14 Common Grammar Mistakes Your Co-workers Are Silently Judging You for Making

14 Common Grammar Mistakes Your Co-workers Are Silently Judging You for Making
A high school English teacher puts down the red pen and gently fixes your grammatical errors.

In my senior year of high school, my English teacher, Mr. Pantalone, assigned us an extended definition essay. We had to pick a single word and write five paragraphs about it. He told us he knew it was a hard assignment and warned us not to be predictable. I chose the word “harmony,” and I got a 99%. Mr. Pantalone praised me in front of the class for being the only student who didn’t start his essay with “Webster’s Dictionary defines harmony as…” Clearly I was the man of the hour, but I couldn’t shake that 99%.

I stayed after class and asked Mr. Pantalone why my paper didn’t get a hundred. He pointed to a single missing comma halfway through the essay, which he’d deftly added with his red pen.  I was indignant. I said, “THAT?! That’s the reason I got a ninety-nine instead of a hundred? ”Mr. Pantalone said, “Oh I’m sorry, you wanted a perfect score for an imperfect paper?” Mic drop.

Fifteen years later I’m a high school English teacher, and I’ve given that same response a few times to my own students, though I’d like to think I’m a bit more forgiving. The fact is no one is grammatically perfect, but it doesn’t hurt to try.

common grammar mistakes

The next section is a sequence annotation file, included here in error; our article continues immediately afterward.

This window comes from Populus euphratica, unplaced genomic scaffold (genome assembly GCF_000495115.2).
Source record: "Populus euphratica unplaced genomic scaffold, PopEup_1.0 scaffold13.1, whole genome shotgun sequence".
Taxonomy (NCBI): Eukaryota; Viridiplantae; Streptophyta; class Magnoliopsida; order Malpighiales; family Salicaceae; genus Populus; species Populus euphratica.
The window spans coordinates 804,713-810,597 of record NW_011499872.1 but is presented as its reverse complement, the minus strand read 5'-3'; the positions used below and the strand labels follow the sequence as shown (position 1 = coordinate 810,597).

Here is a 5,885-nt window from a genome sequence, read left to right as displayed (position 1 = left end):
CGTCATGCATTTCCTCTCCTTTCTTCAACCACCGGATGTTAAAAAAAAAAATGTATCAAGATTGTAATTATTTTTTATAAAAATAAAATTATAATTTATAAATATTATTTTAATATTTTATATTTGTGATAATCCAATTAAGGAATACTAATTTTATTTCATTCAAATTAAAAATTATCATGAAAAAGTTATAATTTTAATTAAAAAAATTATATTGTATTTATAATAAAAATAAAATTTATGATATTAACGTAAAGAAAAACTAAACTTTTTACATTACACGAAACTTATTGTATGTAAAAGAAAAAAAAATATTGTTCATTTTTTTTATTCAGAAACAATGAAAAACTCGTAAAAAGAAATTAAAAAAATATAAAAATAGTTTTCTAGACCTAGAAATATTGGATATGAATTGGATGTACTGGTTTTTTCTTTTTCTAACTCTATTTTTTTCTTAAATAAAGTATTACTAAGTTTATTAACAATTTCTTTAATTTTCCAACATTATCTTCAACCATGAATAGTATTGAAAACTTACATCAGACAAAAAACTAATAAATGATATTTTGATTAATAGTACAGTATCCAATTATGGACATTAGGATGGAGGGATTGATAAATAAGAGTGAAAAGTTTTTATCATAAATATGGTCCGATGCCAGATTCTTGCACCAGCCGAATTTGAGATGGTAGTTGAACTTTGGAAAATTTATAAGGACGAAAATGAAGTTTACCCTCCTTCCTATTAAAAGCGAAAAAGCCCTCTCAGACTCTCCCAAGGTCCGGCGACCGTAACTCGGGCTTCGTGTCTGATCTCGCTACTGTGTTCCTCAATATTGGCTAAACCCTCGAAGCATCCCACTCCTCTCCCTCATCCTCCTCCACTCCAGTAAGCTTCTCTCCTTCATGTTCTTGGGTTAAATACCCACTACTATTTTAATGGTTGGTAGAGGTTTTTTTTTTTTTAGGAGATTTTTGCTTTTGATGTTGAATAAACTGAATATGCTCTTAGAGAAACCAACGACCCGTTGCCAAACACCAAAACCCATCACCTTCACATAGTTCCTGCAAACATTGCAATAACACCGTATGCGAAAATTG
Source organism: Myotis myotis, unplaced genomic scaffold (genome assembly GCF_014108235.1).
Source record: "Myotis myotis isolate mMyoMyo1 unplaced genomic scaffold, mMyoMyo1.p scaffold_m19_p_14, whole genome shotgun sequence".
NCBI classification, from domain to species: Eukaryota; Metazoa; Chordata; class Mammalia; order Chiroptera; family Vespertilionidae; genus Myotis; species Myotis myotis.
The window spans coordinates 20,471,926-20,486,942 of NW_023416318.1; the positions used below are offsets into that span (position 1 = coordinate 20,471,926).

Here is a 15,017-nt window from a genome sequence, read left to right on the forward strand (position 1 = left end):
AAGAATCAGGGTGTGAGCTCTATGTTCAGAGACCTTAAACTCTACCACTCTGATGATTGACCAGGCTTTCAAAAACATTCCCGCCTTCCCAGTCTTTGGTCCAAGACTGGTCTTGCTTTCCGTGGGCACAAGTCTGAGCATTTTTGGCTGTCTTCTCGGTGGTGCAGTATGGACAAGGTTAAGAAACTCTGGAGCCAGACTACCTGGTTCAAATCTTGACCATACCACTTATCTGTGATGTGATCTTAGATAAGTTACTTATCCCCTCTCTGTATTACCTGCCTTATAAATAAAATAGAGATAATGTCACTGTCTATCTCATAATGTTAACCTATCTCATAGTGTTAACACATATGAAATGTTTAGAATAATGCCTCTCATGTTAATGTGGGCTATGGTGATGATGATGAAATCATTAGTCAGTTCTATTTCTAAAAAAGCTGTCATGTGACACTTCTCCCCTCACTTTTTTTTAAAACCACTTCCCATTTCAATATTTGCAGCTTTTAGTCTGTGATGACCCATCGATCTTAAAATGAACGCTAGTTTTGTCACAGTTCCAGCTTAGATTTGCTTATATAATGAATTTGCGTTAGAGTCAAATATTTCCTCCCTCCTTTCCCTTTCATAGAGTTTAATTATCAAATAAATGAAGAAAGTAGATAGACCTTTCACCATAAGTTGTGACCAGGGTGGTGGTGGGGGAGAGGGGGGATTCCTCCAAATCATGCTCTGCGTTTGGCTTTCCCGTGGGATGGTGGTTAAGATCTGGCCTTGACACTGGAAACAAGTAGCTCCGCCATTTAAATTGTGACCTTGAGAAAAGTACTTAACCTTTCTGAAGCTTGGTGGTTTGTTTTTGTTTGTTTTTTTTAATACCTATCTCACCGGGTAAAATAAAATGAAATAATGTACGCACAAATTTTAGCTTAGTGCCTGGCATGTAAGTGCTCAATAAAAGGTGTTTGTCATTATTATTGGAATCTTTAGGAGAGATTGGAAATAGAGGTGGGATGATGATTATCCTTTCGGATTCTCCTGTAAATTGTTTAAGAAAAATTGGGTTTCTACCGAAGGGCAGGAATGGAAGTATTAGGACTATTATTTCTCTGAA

You’re an educated guy, and while your comma game doesn’t need to be completely on point for you to thrive in the workplace, there are a few grammar and usage rules you should know to make sure you sound intelligent in casual conversation or email. Here are a few mistakes you might be making right now without knowing it and some tips on how to fix them. Do you need to memorize all of these right now? Nope. But maybe just pick one or two that you know you need to tune up.

“I” vs. “Me”

Sometimes “I” is correct and sometimes “me.” Here are some examples:

Katie and I are going to the movies tonight. 

Would you like to go to the movies tonight with Katie and me

How do you know which one you should use? Take the other person out of the equation. Without Katie in the sentence, which one would make sense?

I/Me am going to the movies tonight. 

Would you like to go to the movies tonight with I/me? 

When to use “myself”

No, “myself” is not a more eloquent way of saying “me.” So please…please, stop using “myself” in an effort to sound fancy. “Me” is the word you use when you’re the object of the verb but not the subject of the sentence. “Myself” is the word you use when you’re the object of the verb AND the subject of the sentence. Here are some examples.